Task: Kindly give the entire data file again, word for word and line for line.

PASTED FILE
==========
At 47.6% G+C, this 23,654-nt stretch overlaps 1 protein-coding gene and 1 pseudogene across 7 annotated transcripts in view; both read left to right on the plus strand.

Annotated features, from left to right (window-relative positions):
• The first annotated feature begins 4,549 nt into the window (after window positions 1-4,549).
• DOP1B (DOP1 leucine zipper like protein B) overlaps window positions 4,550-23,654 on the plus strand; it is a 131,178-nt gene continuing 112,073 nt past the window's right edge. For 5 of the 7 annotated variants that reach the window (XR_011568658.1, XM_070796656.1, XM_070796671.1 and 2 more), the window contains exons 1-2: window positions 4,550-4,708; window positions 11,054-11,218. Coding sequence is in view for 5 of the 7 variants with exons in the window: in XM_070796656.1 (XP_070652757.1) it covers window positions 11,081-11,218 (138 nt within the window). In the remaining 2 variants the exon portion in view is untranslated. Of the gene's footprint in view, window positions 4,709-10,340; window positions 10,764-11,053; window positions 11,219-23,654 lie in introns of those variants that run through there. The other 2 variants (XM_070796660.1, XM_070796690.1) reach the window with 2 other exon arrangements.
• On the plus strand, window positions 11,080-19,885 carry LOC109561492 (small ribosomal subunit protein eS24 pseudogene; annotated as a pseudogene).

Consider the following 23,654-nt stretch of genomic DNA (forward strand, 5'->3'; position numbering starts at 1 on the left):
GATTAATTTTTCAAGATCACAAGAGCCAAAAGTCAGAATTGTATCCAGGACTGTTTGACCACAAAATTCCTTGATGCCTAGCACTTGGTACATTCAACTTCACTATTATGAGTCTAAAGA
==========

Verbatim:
At 47.6% G+C, this 23,654-nt stretch overlaps 1 protein-coding gene and 1 pseudogene across 7 annotated transcripts in view; both read left to right on the plus strand.

Annotated features, from left to right (window-relative positions):
• The first annotated feature begins 4,549 nt into the window (after window positions 1-4,549).
• DOP1B (DOP1 leucine zipper like protein B) overlaps window positions 4,550-23,654 on the plus strand; it is a 131,178-nt gene continuing 112,073 nt past the window's right edge. For 5 of the 7 annotated variants that reach the window (XR_011568658.1, XM_070796656.1, XM_070796671.1 and 2 more), the window contains exons 1-2: window positions 4,550-4,708; window positions 11,054-11,218. Coding sequence is in view for 5 of the 7 variants with exons in the window: in XM_070796656.1 (XP_070652757.1) it covers window positions 11,081-11,218 (138 nt within the window). In the remaining 2 variants the exon portion in view is untranslated. Of the gene's footprint in view, window positions 4,709-10,340; window positions 10,764-11,053; window positions 11,219-23,654 lie in introns of those variants that run through there. The other 2 variants (XM_070796660.1, XM_070796690.1) reach the window with 2 other exon arrangements.
• On the plus strand, window positions 11,080-19,885 carry LOC109561492 (small ribosomal subunit protein eS24 pseudogene; annotated as a pseudogene).

Consider the following 23,654-nt stretch of genomic DNA (forward strand, 5'->3'; position numbering starts at 1 on the left):
GATTAATTTTTCAAGATCACAAGAGCCAAAAGTCAGAATTGTATCCAGGACTGTTTGACCACAAAATTCCTTGATGCCTAGCACTTGGTACATTCAACTTCACTATTATGAGTCTAAAGA